Column: Gardens and other things

“When my father turned 70, my present to him was an apple tree sapling. Twelve years have passed now, and the sapling is gradually beginning to look like a tree. They say all good things are worth waiting for. I feel like I’m only now beginning to grasp what that really means,” says Design Stories’ columnist Hanna-Katariina Mononen.

Hanna-Katariina Mononen column
Homes are unique and it takes time to get to know a new one. “Only after we have seen what our life is like in our home can we make safe and sustainable choices,” says Hanna-Katariina Mononen.

I’M STARTING THIS SPRING in a new home where, for the first time in my life, I have a garden of my own. The novelty value makes the garden charming, but it is also a cause of immense impatience. There are so many ways to approach it, and the number of possibilities is insane. Conifers, trees, shrubs, flowers, useful garden plants: I dream about endless perennials and annuals.

I am excited, but increasingly anxious at the same time. The growing season is short, and the lush green hideaway that I suddenly find myself dreaming about would require a Mediterranean climate, knowledge that I don’t have, and time that I only have a very limited supply of. I want it all to be ready at once. Perfect and gorgeous and full-grown, immediately – not twelve years from now.

I hastily gathered seeds of all the prettiest flowers, just to have them ready and waiting, and it felt absolutely necessary to have them even before I’d seen my garden’s first summer. Having sowed numerous varieties without a clear plan, and wondered what kind of shrubs would grow fastest, I began to realize that perhaps it would be best to focus on the broad outlines and do a little at a time. Just tidying up the garden after winter, raking the area and cutting the shrubs and trees makes the garden look better and helps me get settled. Maybe this season, I could focus my resources on just growing a more beautiful and healthier lawn than last year.

When you settle into a new home, your head starts buzzing. The empty space feels like an endless arena of possibilities.

When you settle into a new home, your head starts buzzing. Your mind fills up with endless options for remodeling and furnishing, surface treatments and room arrangements. The empty space feels like an endless arena of possibilities. At the same time, an irrational sense of urgency arises: everything should be done already. You should start renovating before you have even had a night’s sleep at the the new home, and all furniture should be acquired at once so that you can complete every item on your imaginary to-do list.

My suggestion is: ask yourself, why all the rush? What if there were no destination, but the journey itself would be the only thing that matters – or better yet, no journey at all as you are already there. I know this sounds like an aphorism, thrown around on loose grounds. But it is offered to you by someone who intends to treat the surfaces and install new roof panels, patch and paint the walls, sand and varnish the parquet, renovate the kitchen and bathroom, and replace the windows, but who, at the same time, feels she’s very much already there. The home already exists, so it is ready.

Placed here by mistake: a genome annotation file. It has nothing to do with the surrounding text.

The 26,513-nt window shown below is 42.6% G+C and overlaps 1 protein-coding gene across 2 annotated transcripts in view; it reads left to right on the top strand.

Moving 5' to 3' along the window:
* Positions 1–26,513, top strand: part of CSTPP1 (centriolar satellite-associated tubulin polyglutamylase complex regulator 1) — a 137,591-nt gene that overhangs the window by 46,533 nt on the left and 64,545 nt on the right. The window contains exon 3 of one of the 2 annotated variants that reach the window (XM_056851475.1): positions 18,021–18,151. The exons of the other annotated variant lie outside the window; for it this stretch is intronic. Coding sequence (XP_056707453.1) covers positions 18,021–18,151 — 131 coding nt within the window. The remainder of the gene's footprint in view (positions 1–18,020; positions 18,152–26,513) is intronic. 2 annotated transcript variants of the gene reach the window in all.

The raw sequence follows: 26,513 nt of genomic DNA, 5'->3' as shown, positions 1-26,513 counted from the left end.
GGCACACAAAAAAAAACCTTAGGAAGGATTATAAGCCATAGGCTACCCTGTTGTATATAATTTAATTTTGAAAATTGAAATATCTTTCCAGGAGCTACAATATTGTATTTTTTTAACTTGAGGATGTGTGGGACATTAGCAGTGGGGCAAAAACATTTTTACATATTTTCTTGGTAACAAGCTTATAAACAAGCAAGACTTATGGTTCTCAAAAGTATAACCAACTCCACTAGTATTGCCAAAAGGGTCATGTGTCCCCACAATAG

Plants take their time to settle into the places you make for them in the garden. In the same way, getting familiar with a space takes time, much like an apple tree.

Plants take their time to settle into the places you make for them in the garden. They gradually adapt to the soil and the passage of light. In the same way, getting familiar with a space takes time, much like an apple tree. Most homes resemble each other, but each one is still completely unique. The ceiling height makes a huge difference in atmosphere, as do the direction of sunrise and the room you can watch sunset from, the way you walk to the kitchen and the last thing you see before going to sleep. These are all things that you can only understand when you have become rooted in the soil and stayed put, taking in your surroundings.

Just because something can be changed doesn’t mean it must be changed. Only after we have seen what our life is like in our home can we make safe and sustainable choices. I have said many times myself that the temporary provides an invaluable lesson in how to tolerate incompleteness. That said, it has a somewhat unpleasant ring to it. Crossing the magical limit into peace is more a matter of being able to observe the space with a new gentleness than gritting your teeth and violently tolerating it. Every detail may not be exactly as you would like it to be, but I dare say that in most situations, it is already good as it is. Changes can come at a calm pace once we are ready for them and have enough certainty in our lives to make the required choices.

The apple tree seedling certainly brought joy to my father twelve years ago, but at present, the joy has multiplied. In most cases, time and patience bear fruit — be they real or symbolic.

Hanna-Katariina Mononen

The author, Hanna-Katariina Mononen, reflects on the issues of a beautiful and sustainable life in her monthly column for Design Stories. She thinks that just like in life, in the home, the most beautiful parts are unplanned – and often relatively ordinary as well.

Text and image: Hanna-Katariina Mononen

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